Journal of Japan Society of Sports Industry
Online ISSN : 1884-2534
Print ISSN : 1343-0688
ISSN-L : 1343-0688
Volume 22 , Issue 2
Showing 1-9 articles out of 9 articles from the selected issue
Original Papers
  • Kiyoshi HIROSE, Hitoshi DOKI, Akiko KONDO
    2012 Volume 22 Issue 2 Pages 255-262
    Published: 2012
    Released: November 16, 2012
        This paper proposes a measurement system and computation method for 3D motion analysis in sports. The measurement system that consists of inertial and magnetic field sensors is able to measure 3-axis angular velocity, 3-axis acceleration and 3-axis magnetic field. We can easily perform the experiment in sports because this system is directly attached to the body. Introducing the sensor fusion algorithm using Kalman filter, we can avoid storage error by the drift of the gyro sensor. The computation method provides the angles by compensation of centrifugal and tangential acceleration and sensor fusion.
        In order to confirm the accuracy of this proposed system and computation method, we compared the value obtained by this system with the value obtained by a rotary encoder. It was found that the measurement system and computation method provided the accurate value. It is shown that the proposed method can be used for motion analysis in sports.
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  • Noritaka TADA
    2012 Volume 22 Issue 2 Pages 263-270
    Published: 2012
    Released: November 16, 2012
        The purpose of this paper is to report on a ski instruction system using augmented reality (AR) technology that can display animated model demonstrations and give advice with an artificial voice in real time while the user is skiing.
        For this system, student skiers are equipped with a mobile computer and a head-mounted display (HMD) with a video camera and earphones. The HMD shows an image of the skier’ s forward field of vision as captured by the video camera. This system uses markers positioned along the ski slope in place of the poles (gates) that show the skier which direction to turn. When the video camera on a turning skier captures a marker, the system displays instructions on the HMD in real time with AR technology. These instructions are in the form of a CG-animated virtual instructor that gives a model demonstration, virtual poles and flags, arc-shaped arrows to clearly show the turn direction, arrows mimicking force vectors to give instructions on weight transfer, and advice given with an artificial voice. We have confirmed that the system displays such instructions appropriately on an actual test run.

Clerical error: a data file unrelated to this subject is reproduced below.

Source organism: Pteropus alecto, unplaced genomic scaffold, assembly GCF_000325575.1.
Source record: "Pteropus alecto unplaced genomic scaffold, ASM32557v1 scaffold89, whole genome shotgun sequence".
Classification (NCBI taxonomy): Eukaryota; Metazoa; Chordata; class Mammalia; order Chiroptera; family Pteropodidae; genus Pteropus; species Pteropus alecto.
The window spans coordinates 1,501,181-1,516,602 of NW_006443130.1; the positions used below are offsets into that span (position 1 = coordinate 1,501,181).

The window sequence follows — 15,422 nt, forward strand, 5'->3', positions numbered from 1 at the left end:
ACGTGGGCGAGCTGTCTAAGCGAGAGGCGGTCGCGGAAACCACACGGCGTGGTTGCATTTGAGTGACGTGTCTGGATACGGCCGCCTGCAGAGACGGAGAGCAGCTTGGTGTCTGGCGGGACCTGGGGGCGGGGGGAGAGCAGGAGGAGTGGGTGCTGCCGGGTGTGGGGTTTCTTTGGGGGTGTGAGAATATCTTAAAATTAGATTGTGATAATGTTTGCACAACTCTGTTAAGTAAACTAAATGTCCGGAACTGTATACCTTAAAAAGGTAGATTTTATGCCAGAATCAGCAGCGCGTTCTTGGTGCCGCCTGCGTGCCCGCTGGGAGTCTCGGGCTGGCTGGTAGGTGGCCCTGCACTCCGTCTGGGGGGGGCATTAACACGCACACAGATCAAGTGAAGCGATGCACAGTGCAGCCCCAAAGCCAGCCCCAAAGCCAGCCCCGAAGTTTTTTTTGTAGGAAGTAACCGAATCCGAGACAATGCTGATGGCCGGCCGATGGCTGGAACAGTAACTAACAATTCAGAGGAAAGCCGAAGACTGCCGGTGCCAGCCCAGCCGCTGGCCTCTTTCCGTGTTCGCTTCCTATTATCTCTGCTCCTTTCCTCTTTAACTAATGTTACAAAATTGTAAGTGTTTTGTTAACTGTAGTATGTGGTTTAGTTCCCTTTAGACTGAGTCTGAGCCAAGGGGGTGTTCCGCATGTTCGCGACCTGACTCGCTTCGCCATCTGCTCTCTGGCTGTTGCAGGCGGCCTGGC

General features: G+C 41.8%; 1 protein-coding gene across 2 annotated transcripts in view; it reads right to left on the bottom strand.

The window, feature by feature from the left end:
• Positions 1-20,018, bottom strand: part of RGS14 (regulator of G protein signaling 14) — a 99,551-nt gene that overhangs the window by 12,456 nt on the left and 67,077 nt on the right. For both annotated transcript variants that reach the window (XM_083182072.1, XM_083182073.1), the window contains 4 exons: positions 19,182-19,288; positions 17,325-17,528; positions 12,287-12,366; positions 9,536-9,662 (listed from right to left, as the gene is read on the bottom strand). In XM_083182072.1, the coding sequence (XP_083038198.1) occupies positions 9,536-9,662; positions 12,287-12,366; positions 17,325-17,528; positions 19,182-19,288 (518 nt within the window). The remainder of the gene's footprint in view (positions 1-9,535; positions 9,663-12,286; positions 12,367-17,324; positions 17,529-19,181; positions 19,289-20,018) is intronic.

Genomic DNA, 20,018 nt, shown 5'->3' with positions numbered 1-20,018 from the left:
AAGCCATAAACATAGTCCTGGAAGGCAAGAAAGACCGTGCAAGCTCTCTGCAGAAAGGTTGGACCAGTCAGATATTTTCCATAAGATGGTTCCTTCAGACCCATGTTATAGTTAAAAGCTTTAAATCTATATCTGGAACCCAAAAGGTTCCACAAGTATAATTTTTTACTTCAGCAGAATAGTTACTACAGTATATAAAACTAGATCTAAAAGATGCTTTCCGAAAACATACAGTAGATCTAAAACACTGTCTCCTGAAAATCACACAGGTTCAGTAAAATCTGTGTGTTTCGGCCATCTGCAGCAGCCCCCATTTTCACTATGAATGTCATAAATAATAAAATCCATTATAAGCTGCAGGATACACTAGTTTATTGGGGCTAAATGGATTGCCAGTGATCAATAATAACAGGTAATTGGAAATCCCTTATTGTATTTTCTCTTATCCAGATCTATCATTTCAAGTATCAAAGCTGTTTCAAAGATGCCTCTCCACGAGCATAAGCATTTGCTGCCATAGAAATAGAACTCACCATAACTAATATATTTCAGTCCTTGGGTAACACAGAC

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  • Saori IIJIMA, Hiroto SHOJI, Koichiro OKA, Yoshiyuki MANO
    2012 Volume 22 Issue 2 Pages 271-279
    Published: 2012
    Released: November 16, 2012
        Most researches on sports spectators have concentrated on how to increase spectating frequencies and they have conducted surveys only on sports spectators. The potential spectator market was reported to be 39.3%, which is equivalent to the actual Japan’ s spectators’ market. Therefore, it is necessary to conduct research on potential spectators. In the Behavioral Science domain one of the most effective models is the Transtheoretical Model of behavior change (TTM) , which can be applied to various behaviors. The present study examined the application of the TTM to sports spectating behavior, especially in the case of several ball games held in a top sports league. In particular, questionnaires were administered to adults aged 20-69 to assess the reliability and validity of the stages of change for the sports spectating behavior scale. In study I, (reliability test) , data collected from 166 adults through the internet showed a good reliability among the 2-week test-retest [Kappa Index (κ) =.67] . Then, in study II, (validity test) , the relationship between the stages of behavioral changes of sports spectating and the degree of self-reported sports spectating behavior (the annual length of spectating time, intention of spectating) was investigated among adults in A city. The results revealed that sports spectating behavior significantly differentiated among the stages of change. Specifically, participants in the post-adoption stages (preparation, action, and maintenance) reported a significantly greater amount of annual sports spectating time compared to those in pre-adoption stages (pre-contemplation and contemplation) . Moreover, participants in pre-contemplation stages reported a significantly lower score in intention of spectating compared to those in other stages. The TTM, originally developed for various behaviors such as healthy and unhealthy ones, can be generalized for use in evaluating sports spectating behavior.
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Research Notes